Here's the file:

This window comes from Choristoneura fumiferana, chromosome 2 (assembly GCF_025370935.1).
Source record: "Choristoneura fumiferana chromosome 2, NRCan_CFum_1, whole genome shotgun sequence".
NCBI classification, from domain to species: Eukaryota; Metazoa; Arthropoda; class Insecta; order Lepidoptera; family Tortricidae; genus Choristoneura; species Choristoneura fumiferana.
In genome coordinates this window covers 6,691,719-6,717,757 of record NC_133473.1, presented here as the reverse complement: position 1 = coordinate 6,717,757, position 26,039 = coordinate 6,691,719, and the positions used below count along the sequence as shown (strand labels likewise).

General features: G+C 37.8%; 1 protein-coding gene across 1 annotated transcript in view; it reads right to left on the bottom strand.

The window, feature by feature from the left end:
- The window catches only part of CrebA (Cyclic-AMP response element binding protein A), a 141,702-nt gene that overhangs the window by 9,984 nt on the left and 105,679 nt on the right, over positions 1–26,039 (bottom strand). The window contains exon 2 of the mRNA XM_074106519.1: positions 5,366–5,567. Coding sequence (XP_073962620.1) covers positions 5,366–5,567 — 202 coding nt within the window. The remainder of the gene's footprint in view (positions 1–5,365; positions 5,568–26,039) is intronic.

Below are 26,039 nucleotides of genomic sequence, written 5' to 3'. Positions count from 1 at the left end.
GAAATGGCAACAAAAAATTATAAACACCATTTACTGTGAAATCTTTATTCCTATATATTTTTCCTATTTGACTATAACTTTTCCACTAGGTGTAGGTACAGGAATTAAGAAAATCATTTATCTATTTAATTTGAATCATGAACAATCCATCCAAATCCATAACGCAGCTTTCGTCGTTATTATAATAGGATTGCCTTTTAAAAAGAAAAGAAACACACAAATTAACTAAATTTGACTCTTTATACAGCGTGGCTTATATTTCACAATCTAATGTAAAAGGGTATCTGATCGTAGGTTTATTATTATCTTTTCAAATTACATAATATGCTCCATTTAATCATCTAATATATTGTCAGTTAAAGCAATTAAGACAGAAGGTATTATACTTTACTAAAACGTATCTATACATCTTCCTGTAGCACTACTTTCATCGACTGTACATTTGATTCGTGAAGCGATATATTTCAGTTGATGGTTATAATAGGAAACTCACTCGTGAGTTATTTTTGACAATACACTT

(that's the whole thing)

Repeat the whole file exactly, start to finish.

This window comes from Choristoneura fumiferana, chromosome 2 (assembly GCF_025370935.1).
Source record: "Choristoneura fumiferana chromosome 2, NRCan_CFum_1, whole genome shotgun sequence".
NCBI classification, from domain to species: Eukaryota; Metazoa; Arthropoda; class Insecta; order Lepidoptera; family Tortricidae; genus Choristoneura; species Choristoneura fumiferana.
In genome coordinates this window covers 6,691,719-6,717,757 of record NC_133473.1, presented here as the reverse complement: position 1 = coordinate 6,717,757, position 26,039 = coordinate 6,691,719, and the positions used below count along the sequence as shown (strand labels likewise).

General features: G+C 37.8%; 1 protein-coding gene across 1 annotated transcript in view; it reads right to left on the bottom strand.

The window, feature by feature from the left end:
- The window catches only part of CrebA (Cyclic-AMP response element binding protein A), a 141,702-nt gene that overhangs the window by 9,984 nt on the left and 105,679 nt on the right, over positions 1–26,039 (bottom strand). The window contains exon 2 of the mRNA XM_074106519.1: positions 5,366–5,567. Coding sequence (XP_073962620.1) covers positions 5,366–5,567 — 202 coding nt within the window. The remainder of the gene's footprint in view (positions 1–5,365; positions 5,568–26,039) is intronic.

Below are 26,039 nucleotides of genomic sequence, written 5' to 3'. Positions count from 1 at the left end.
GAAATGGCAACAAAAAATTATAAACACCATTTACTGTGAAATCTTTATTCCTATATATTTTTCCTATTTGACTATAACTTTTCCACTAGGTGTAGGTACAGGAATTAAGAAAATCATTTATCTATTTAATTTGAATCATGAACAATCCATCCAAATCCATAACGCAGCTTTCGTCGTTATTATAATAGGATTGCCTTTTAAAAAGAAAAGAAACACACAAATTAACTAAATTTGACTCTTTATACAGCGTGGCTTATATTTCACAATCTAATGTAAAAGGGTATCTGATCGTAGGTTTATTATTATCTTTTCAAATTACATAATATGCTCCATTTAATCATCTAATATATTGTCAGTTAAAGCAATTAAGACAGAAGGTATTATACTTTACTAAAACGTATCTATACATCTTCCTGTAGCACTACTTTCATCGACTGTACATTTGATTCGTGAAGCGATATATTTCAGTTGATGGTTATAATAGGAAACTCACTCGTGAGTTATTTTTGACAATACACTT